- Change tasks frequently to decrease drain on working memory
- Frontload information especially when task is novel or not routine (practice a song that will be sung in the classroom or go over key points in a chapter that will be discussed in class before the teacher presents material)
- Cue your child to complete a task when in the same environment (i.e., ask children to clear their plate in the kitchen)
- Offer breaks that allow for physical activity
- Create a structured environment whenever possible
- Pair tasks your child has mastered with those that are new or more of an energy cost
- Encourage thinking of future scenarios (discussing an upcoming assignment or event with a child gives them the opportunity to collect appropriate materials and create a timeline).
- Underline key concepts when reading (parent or child should underline or highlight main points being read. When answering questions, read questions first, then material).
Dr. Robin Morris is a Clinical Psychologist. She holds a Masters in Family and Child Therapy and a Graduate Academic Certificate in Applied Behavior Analysis. Dr. Morris resides in Mission Viejo where she conducts psychoeducational assessments, school/home observations used to determine appropriate placements and services, as well as functional Behavior Assessments. you can contact her at (949) 351-3770 or email her at email@example.com. Visit her website at drrobinmorris.com
The production controls of attention regulate the quality and efficiency of our output – the creations, activities, and behaviors that we produce. They promote good judgment, effective problem solving, and sound decision making. Based on the work of learning specialist, Mel Levine, MD, I will describe four common forms of production control and provide strategies for strengthening these controls at home.
Previewing control enables us to look ahead and foresee an outcome, a likely result of something we’re about to do or attempt.
Options control entails thinking about choices rather than doing the first thing that comes to mind.
Pacing control regulates output speed, so actions are not too fast or too slow.
Quality control involves monitoring quality of output, so improvements can be made. In performing a task or trying to behave in a certain way, it is important to know how we are doing (self-monitoring).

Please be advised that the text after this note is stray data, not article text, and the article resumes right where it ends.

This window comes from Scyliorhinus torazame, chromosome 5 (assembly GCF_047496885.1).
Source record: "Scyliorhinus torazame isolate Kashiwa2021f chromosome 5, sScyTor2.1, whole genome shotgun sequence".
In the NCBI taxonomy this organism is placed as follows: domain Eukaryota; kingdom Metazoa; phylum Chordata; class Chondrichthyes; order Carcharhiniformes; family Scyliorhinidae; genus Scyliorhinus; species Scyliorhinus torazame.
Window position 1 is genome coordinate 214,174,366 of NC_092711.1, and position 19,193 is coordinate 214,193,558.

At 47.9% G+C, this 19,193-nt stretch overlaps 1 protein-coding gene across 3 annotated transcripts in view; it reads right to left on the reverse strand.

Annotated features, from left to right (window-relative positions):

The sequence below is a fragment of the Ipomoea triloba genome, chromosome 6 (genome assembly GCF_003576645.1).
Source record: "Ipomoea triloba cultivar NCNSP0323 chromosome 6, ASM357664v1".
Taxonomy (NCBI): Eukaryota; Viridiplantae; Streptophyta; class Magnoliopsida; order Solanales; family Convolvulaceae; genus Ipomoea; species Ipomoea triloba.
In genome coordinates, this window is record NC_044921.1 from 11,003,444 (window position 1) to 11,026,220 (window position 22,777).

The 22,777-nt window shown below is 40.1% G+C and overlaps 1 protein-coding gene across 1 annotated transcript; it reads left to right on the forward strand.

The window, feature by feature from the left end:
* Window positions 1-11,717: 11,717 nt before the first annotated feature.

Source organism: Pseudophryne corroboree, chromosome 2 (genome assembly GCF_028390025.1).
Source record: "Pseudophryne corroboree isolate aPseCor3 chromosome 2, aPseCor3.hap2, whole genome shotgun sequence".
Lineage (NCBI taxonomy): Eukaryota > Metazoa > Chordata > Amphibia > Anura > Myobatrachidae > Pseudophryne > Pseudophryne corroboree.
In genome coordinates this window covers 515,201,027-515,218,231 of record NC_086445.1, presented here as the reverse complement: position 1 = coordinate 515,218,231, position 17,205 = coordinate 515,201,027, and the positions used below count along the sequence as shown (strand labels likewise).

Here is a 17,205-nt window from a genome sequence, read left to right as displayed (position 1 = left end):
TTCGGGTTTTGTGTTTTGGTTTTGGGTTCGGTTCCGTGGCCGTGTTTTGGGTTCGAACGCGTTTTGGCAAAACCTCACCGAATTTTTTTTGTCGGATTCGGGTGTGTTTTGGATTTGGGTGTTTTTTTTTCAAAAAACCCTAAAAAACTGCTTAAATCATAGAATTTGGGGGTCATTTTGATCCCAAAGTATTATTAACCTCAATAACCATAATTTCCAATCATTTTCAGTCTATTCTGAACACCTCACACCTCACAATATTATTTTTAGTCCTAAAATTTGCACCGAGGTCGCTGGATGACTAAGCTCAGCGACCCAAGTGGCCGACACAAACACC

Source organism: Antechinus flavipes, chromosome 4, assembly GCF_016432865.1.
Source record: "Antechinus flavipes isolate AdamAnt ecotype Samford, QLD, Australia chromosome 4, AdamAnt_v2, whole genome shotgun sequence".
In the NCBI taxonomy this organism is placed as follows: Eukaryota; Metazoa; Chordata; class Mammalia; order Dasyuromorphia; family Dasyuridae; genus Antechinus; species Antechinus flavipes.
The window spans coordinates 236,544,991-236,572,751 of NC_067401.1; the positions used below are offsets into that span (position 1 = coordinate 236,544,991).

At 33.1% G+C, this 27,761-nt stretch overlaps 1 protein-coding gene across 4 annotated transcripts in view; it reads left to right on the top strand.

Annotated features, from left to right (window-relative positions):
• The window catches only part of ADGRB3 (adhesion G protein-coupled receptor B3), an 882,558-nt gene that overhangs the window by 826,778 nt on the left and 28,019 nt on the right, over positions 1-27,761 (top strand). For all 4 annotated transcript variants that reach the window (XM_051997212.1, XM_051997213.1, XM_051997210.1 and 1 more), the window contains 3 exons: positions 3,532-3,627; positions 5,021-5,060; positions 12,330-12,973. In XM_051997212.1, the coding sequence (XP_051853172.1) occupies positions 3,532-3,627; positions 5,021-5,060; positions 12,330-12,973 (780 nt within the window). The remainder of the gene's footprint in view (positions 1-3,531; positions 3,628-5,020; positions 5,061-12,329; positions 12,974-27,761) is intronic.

Strategies for Parents:
*To help develop previewing skills, parents can encourage their kids to come up with a plan before writing a report, starting a project, or drawing a picture.
Children need to preview consciously, to visualize and describe what the outcome or result is likely or desired to be.
*It is often helpful to stress previewing in a child’s area of talent. For example, a child who is good at carpentry might be asked to draw a rough sketch of what the final product will look like prior to starting the actual work. Parents should spend time discussing this sketch and helping the child think through possible revisions in advance.
*Kids can be helped with previewing as part of their summer reading. Before reading a book, they should try to preview what its content is going to be based on the book’s title.
*To work on the aspects of options control, parents can ask questions like: “What are the different ways we might do this? What do you think is probably the best way? What would be the worst way to go about this?” This sort of reviewing of alternative strategies can occur before preparing a report or studying for a test. Such techniques can also help with overall problem-solving skills.
*The same kind of help can be related to behavioral and social planning (e.g., “What’s the best thing to do about that girl who called you a bad name in school today? What are some other things you could consider doing? What would work best? Which of these possibilities is a bad idea?”).
*To help children with improper pacing, parents should discourage frenetic work patterns by avoiding statements such as: “You can watch television when you finish your work.” Offers of this kind may inadvertently encourage children to work as quickly and carelessly as possible.
*It can help a child’s pacing to set aside a certain amount of time each evening (or each weekday evening) for cognitive work. The whole family should be engaged in such activities. There is then no incentive to finish quickly, since it will only mean having to find some other brainwork to do.
*Kids who need specific help with self-monitoring and proofreading (quality control) can benefit from looking for discrepancies or errors in their work or in the work of others. They should be required to proofread their own work but only after an interval of hours or days has passed since the work was completed. It is very tedious for anyone to correct something immediately after completing it.
Dr. Susan E. Cozolino is a Licensed Clinical Psychologist who has a private practice in Beverly Hills. She specializes in the assessment of Attention-Deficit Hyperactivity Disorder and Learning Disabilities in students ages 6 & up. Dr. Cozolino helps students understand and address learning challenges by conducting thorough assessments, creating individualized learning plans, and recommending and advocating for educational services, modifications and accommodations. Dr. Cozolino is also an Adjunct Professor at Pepperdine University Graduate School of Education and Psychology.